"Nose to Tail" is the title of an influential cookbook by English chef Fergus Henderson that has managed to bring the art of butchery back to the culinary forefront with one singular philosophy: use every part of the animal. For chef Travis McConnell, using every part of the animal is a matter of "respect for taking an animal's life," and he has adopted it as the guiding principle behind Butcher & Public, the restaurant and butcher shop he hopes to open by next spring. Many of you are familiar with Travis from his stints running the Capital Bar and Grill, where he helped develop what is still one of the tastiest menus in town, or perhaps from the pig roast he hosted last spring. My own introduction to Travis's food, particularly his Butcher and Public concept, was at the Bernice Garden Farmer's Market, where I ate what still remains one of my life's greatest sausage sandwiches. All along, everybody has been asking when the Butcher and Public storefront would open — and now we all have a chance to help make that happen.
I caught up with Travis this past weekend outside Stone's Throw Brewing where he and his wife Karla were heating up a couple of large cast-iron Dutch ovens to brown up links of homemade sausage. Between checking the fires and whipping up a spectacular fresh chimichurri, Travis let us in on some exciting news: Butcher and Public was jumping on the crowd-funding train with a Kickstarter project in order to raise a portion of the startup money he needs. He tells me he's got a spot in mind (although he isn't ready to reveal where it is), and the Kickstarter money will go to help buy the equipment needed for top-of-the-line meat processing and sausage-making.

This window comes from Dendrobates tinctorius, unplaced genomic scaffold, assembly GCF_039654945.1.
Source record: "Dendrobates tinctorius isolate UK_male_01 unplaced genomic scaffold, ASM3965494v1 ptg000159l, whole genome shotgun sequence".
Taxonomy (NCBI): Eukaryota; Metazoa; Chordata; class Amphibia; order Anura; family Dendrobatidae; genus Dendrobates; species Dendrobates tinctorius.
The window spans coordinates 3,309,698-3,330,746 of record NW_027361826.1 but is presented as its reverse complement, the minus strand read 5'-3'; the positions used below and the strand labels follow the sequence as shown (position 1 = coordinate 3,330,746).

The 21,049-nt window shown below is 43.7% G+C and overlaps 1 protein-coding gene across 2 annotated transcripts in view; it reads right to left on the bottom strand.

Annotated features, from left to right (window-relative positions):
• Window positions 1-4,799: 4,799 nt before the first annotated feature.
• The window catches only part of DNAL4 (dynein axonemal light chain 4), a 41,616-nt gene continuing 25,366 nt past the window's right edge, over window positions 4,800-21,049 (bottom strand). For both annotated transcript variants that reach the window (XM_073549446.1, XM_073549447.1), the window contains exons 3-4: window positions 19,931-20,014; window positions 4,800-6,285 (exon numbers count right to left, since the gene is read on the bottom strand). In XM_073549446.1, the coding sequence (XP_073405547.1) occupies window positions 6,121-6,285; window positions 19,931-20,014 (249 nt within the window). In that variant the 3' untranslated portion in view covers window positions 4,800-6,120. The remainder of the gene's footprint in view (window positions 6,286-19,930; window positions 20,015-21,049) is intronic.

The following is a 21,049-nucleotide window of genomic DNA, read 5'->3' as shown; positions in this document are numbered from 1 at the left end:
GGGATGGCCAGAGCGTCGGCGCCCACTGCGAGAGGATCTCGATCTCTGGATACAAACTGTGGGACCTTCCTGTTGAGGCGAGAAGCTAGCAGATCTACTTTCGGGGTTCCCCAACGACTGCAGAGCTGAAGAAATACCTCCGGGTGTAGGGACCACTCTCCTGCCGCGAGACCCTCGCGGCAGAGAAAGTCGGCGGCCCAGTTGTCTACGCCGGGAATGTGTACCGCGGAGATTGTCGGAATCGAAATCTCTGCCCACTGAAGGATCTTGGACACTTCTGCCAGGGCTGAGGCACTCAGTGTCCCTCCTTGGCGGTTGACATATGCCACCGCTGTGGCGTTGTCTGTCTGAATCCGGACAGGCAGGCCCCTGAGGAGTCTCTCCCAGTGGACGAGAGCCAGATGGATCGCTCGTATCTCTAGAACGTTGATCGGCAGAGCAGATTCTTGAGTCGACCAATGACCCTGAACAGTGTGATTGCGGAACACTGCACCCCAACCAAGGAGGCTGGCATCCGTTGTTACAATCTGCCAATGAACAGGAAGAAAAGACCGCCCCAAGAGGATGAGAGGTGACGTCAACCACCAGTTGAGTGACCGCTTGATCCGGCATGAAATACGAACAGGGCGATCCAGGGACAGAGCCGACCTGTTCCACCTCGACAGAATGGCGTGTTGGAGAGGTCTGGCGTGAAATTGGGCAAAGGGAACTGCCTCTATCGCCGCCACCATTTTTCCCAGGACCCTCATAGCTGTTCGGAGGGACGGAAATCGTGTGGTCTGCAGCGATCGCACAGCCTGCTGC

McConnell is a journeyman of sorts — he's worked everywhere from Memphis to Portland with a stop off in Vermont for culinary school. Through his time in different kitchens, he fell in love with charcuterie and meat preparation, deciding to create his own restaurant concept around cured meats. Anyone who has tasted his cooking at the local markets knows how good his food is; a storefront will allow him to expand into a full service restaurant and butcher, serving fresh cuts along with prepared food — with a promise of possible Arkansas-branded prosciutto and other cured products in our future.
If you'd like more information on donating (including some pretty great prizes available) click here to visit Travis's Kickstarter page.